Yes, yes I did. So often in the Drupal development world, we're thinking about how to make things more abstract, moving away from the specific to the generic. Because of this, we have loads of modules that sit like tools in our toolboxes. You go to the module administration page and start clicking things, hit submit, and what have you done? Nothing! All you've done is load up your toolbox to the point that it's probably pretty heavy (read slow). You've got enough tools to make Norm Abram jealous, but haven't actually built anything worth showing your friends.

Development Seed had begun changing that by spear-heading a movement to create modules to accomplish specific things. Need a blog? Don't just start clicking things willy-nilly till you get what you want. Create a module for that 'feature' that you want, and start adding things to it. Create a blog content type, add a Subtitle field to it, add that blog view, and get it all in code into a module. All that work pays off very quickly when you want a blog on another site. Click the checkbox next to your new module, hit submit, and that's it. Really. None of that clicky-type-clicky-type stuff.

I remember coming out of the session like it was January 1 and I had just bought a treadmill, ready to take on the world with fresh legs. At the time I had been working daily on a Drupal platform called WebGear that was trying to be all things Drupal wasn't: Pretty, Easy to Use, Simple. Stuff like that. I left DrupalCon re-thinking the entire architecture of what we were building. I was picturing nice little boxes in my head, each containing just the code specific to accomplishing the task associated with it. A Blog module. A Gallery module. A FAQ module.

Enter the Features Module

It felt like it wasn't a week later that Development Seed announced a new module that they were working on called the Features module. Ok, maybe it was a few months, but still.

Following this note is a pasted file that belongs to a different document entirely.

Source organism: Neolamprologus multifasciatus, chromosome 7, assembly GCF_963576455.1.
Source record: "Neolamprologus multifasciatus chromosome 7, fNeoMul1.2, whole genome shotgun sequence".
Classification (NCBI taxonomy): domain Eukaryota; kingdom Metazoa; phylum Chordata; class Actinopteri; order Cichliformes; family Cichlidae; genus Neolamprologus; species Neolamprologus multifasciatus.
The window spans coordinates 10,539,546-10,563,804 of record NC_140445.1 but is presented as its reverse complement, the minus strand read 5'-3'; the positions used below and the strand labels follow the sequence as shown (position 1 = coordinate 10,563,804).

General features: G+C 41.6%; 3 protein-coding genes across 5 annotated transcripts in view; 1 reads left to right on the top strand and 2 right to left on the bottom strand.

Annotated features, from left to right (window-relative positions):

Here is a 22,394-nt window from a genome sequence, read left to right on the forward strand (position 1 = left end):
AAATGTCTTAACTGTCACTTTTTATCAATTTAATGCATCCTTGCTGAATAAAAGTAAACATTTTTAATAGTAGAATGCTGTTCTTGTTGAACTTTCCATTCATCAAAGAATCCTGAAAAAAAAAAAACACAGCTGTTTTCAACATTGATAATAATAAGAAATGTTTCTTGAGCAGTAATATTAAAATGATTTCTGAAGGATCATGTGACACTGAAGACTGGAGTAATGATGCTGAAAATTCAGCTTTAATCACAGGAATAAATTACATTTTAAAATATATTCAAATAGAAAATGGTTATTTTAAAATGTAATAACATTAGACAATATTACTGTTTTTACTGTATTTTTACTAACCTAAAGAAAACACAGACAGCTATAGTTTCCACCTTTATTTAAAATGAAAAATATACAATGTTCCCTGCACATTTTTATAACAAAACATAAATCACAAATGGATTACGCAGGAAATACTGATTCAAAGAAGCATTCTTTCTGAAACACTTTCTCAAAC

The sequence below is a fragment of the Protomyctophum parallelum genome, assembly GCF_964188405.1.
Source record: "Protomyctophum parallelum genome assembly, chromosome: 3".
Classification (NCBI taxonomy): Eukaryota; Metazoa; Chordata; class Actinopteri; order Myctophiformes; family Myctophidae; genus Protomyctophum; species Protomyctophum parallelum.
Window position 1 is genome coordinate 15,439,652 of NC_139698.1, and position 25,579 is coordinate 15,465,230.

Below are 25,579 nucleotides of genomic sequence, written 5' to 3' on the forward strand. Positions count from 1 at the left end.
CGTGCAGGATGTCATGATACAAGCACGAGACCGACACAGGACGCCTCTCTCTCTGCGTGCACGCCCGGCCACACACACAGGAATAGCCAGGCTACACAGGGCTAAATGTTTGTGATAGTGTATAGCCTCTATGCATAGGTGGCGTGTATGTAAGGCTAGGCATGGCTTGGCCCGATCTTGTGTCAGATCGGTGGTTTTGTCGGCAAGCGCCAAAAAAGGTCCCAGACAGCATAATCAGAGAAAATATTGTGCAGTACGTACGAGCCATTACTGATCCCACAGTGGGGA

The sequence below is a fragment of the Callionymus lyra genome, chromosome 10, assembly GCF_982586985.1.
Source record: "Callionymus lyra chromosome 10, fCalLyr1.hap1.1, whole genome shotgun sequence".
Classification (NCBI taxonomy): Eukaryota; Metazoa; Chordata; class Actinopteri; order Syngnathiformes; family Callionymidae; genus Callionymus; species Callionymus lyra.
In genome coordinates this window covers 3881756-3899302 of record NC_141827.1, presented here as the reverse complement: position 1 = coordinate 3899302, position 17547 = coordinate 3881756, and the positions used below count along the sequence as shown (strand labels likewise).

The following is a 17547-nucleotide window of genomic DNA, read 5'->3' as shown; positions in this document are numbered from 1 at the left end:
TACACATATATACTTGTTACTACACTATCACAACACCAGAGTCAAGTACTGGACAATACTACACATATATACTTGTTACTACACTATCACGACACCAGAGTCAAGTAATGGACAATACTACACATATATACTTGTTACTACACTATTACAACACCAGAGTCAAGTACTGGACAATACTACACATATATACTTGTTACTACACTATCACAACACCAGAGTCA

What did this module do? Well, it actually wrote modules for you, just like the ones they had described in their session. Using the example of the Blog again, you create your node type, add fields, create a view, etc. Then you go to this "Features" interface, and just by clicking checkboxes, you can the turn all that clicky-type-clicky-type work into a nice pretty Drupal module that you can turn on and off at will.

I wet myself.

And then I converted all of my site-specific modules into these new 'feature' modules.

It wasn't long after this that the Features module really started taking off in the Drupal community. If they weren't using it, Drupal developers were at least talking about it. It made deployment of new functionality super fast. It made maintaining that functionality easier. It made it so that you could have version control on every little tweak to your functionality (I know you are all pretending like you haven't spent 2 hours tweaking a new display on a view to having lost all of your work by accidentally deleting that display moments later), which in turn made consistent debugging possible (git-bisect anyone?).

Using Features as a Deployment Tool?

We started using Features on every project we did after that, and I have to say it made so many things so much easier. Sure, it had its share of problems, but for the most part, it did what we needed it to do. If there wasn't a feature for something we needed, we created it. I wish I could say, "and then everyone lived happily ever after," but I can't.

Features was created with a lot of assumptions. I had an advantage being a part of the discussion early on, so I knew why and how Features made these assumptions, but I quickly realized that others coming in didn't have this background. It didn't come as naturally to them to think of things in terms of "use cases", so you'd see features being created like "All Variables" or "All Contexts"—solitary modules that contained all the variables that were being Strongarmed, or all the Contexts, or all the Views.